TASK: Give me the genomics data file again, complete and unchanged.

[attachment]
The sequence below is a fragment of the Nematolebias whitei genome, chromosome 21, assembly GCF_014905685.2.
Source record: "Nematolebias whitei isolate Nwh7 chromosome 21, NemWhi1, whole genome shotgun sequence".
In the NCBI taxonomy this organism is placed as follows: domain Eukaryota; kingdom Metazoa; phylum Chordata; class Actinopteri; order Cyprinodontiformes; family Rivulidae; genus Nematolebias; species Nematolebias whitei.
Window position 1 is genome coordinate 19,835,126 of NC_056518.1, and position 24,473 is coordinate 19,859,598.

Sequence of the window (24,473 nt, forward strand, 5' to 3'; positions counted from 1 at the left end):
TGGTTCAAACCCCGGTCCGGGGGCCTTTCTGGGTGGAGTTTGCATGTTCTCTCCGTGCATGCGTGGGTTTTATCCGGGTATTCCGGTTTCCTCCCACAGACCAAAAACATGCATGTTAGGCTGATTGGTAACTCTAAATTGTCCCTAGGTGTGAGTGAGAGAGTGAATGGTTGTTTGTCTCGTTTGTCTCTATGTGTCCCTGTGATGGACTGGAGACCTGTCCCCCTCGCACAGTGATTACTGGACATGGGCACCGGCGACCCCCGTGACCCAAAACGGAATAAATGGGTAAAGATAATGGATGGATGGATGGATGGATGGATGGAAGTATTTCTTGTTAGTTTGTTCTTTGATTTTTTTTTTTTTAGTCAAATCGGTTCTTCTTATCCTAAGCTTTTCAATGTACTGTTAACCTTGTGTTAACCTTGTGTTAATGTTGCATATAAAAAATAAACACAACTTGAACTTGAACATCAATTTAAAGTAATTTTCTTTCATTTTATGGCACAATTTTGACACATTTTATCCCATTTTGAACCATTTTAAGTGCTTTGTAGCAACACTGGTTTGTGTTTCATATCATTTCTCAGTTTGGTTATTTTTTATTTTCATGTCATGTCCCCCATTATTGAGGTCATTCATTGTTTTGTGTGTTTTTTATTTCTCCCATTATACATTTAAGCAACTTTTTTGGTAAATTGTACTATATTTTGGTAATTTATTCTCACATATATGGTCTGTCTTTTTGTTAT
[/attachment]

The sequence below is a fragment of the Nematolebias whitei genome, chromosome 21, assembly GCF_014905685.2.
Source record: "Nematolebias whitei isolate Nwh7 chromosome 21, NemWhi1, whole genome shotgun sequence".
In the NCBI taxonomy this organism is placed as follows: domain Eukaryota; kingdom Metazoa; phylum Chordata; class Actinopteri; order Cyprinodontiformes; family Rivulidae; genus Nematolebias; species Nematolebias whitei.
Window position 1 is genome coordinate 19,835,126 of NC_056518.1, and position 24,473 is coordinate 19,859,598.

Sequence of the window (24,473 nt, forward strand, 5' to 3'; positions counted from 1 at the left end):
TGGTTCAAACCCCGGTCCGGGGGCCTTTCTGGGTGGAGTTTGCATGTTCTCTCCGTGCATGCGTGGGTTTTATCCGGGTATTCCGGTTTCCTCCCACAGACCAAAAACATGCATGTTAGGCTGATTGGTAACTCTAAATTGTCCCTAGGTGTGAGTGAGAGAGTGAATGGTTGTTTGTCTCGTTTGTCTCTATGTGTCCCTGTGATGGACTGGAGACCTGTCCCCCTCGCACAGTGATTACTGGACATGGGCACCGGCGACCCCCGTGACCCAAAACGGAATAAATGGGTAAAGATAATGGATGGATGGATGGATGGATGGATGGAAGTATTTCTTGTTAGTTTGTTCTTTGATTTTTTTTTTTTTAGTCAAATCGGTTCTTCTTATCCTAAGCTTTTCAATGTACTGTTAACCTTGTGTTAACCTTGTGTTAATGTTGCATATAAAAAATAAACACAACTTGAACTTGAACATCAATTTAAAGTAATTTTCTTTCATTTTATGGCACAATTTTGACACATTTTATCCCATTTTGAACCATTTTAAGTGCTTTGTAGCAACACTGGTTTGTGTTTCATATCATTTCTCAGTTTGGTTATTTTTTATTTTCATGTCATGTCCCCCATTATTGAGGTCATTCATTGTTTTGTGTGTTTTTTATTTCTCCCATTATACATTTAAGCAACTTTTTTGGTAAATTGTACTATATTTTGGTAATTTATTCTCACATATATGGTCTGTCTTTTTGTTAT